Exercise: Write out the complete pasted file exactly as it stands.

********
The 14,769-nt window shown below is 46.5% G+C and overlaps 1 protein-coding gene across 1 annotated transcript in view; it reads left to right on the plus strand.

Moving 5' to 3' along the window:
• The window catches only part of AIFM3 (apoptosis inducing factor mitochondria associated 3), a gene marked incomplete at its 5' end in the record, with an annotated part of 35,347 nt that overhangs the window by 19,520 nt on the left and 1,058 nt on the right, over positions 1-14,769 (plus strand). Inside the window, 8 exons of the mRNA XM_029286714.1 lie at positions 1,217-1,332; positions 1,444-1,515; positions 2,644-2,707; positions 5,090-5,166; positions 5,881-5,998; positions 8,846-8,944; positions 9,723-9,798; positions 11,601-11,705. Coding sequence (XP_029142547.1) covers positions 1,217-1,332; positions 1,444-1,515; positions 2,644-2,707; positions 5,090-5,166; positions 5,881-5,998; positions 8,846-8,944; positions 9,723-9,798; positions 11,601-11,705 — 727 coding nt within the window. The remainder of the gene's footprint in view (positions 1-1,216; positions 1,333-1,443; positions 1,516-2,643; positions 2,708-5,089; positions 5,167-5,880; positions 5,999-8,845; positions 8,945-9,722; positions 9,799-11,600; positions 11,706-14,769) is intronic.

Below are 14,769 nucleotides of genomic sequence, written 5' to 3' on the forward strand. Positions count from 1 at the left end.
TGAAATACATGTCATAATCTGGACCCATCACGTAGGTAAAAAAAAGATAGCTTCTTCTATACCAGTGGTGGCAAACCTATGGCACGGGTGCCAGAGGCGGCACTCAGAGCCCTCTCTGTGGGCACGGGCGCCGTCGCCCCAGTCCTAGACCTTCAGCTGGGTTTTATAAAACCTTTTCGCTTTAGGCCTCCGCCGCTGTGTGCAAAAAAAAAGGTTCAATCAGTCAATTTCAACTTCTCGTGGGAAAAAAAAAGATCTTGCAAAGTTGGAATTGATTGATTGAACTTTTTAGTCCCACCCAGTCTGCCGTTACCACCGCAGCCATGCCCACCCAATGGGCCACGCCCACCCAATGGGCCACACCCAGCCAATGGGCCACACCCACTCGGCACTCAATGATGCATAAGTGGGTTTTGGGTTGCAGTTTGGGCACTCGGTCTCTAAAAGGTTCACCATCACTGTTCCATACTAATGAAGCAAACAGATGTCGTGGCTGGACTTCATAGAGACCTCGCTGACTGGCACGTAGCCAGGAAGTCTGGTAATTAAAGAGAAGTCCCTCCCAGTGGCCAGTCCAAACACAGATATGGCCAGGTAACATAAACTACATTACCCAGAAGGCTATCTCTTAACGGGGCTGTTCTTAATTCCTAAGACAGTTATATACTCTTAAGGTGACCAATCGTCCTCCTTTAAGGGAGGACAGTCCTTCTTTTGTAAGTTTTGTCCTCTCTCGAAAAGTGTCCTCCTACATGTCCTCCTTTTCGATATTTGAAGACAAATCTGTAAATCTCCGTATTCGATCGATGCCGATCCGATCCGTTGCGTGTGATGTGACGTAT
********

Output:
The 14,769-nt window shown below is 46.5% G+C and overlaps 1 protein-coding gene across 1 annotated transcript in view; it reads left to right on the plus strand.

Moving 5' to 3' along the window:
• The window catches only part of AIFM3 (apoptosis inducing factor mitochondria associated 3), a gene marked incomplete at its 5' end in the record, with an annotated part of 35,347 nt that overhangs the window by 19,520 nt on the left and 1,058 nt on the right, over positions 1-14,769 (plus strand). Inside the window, 8 exons of the mRNA XM_029286714.1 lie at positions 1,217-1,332; positions 1,444-1,515; positions 2,644-2,707; positions 5,090-5,166; positions 5,881-5,998; positions 8,846-8,944; positions 9,723-9,798; positions 11,601-11,705. Coding sequence (XP_029142547.1) covers positions 1,217-1,332; positions 1,444-1,515; positions 2,644-2,707; positions 5,090-5,166; positions 5,881-5,998; positions 8,846-8,944; positions 9,723-9,798; positions 11,601-11,705 — 727 coding nt within the window. The remainder of the gene's footprint in view (positions 1-1,216; positions 1,333-1,443; positions 1,516-2,643; positions 2,708-5,089; positions 5,167-5,880; positions 5,999-8,845; positions 8,945-9,722; positions 9,799-11,600; positions 11,706-14,769) is intronic.

Below are 14,769 nucleotides of genomic sequence, written 5' to 3' on the forward strand. Positions count from 1 at the left end.
TGAAATACATGTCATAATCTGGACCCATCACGTAGGTAAAAAAAAGATAGCTTCTTCTATACCAGTGGTGGCAAACCTATGGCACGGGTGCCAGAGGCGGCACTCAGAGCCCTCTCTGTGGGCACGGGCGCCGTCGCCCCAGTCCTAGACCTTCAGCTGGGTTTTATAAAACCTTTTCGCTTTAGGCCTCCGCCGCTGTGTGCAAAAAAAAAGGTTCAATCAGTCAATTTCAACTTCTCGTGGGAAAAAAAAAGATCTTGCAAAGTTGGAATTGATTGATTGAACTTTTTAGTCCCACCCAGTCTGCCGTTACCACCGCAGCCATGCCCACCCAATGGGCCACGCCCACCCAATGGGCCACACCCAGCCAATGGGCCACACCCACTCGGCACTCAATGATGCATAAGTGGGTTTTGGGTTGCAGTTTGGGCACTCGGTCTCTAAAAGGTTCACCATCACTGTTCCATACTAATGAAGCAAACAGATGTCGTGGCTGGACTTCATAGAGACCTCGCTGACTGGCACGTAGCCAGGAAGTCTGGTAATTAAAGAGAAGTCCCTCCCAGTGGCCAGTCCAAACACAGATATGGCCAGGTAACATAAACTACATTACCCAGAAGGCTATCTCTTAACGGGGCTGTTCTTAATTCCTAAGACAGTTATATACTCTTAAGGTGACCAATCGTCCTCCTTTAAGGGAGGACAGTCCTTCTTTTGTAAGTTTTGTCCTCTCTCGAAAAGTGTCCTCCTACATGTCCTCCTTTTCGATATTTGAAGACAAATCTGTAAATCTCCGTATTCGATCGATGCCGATCCGATCCGTTGCGTGTGATGTGACGTAT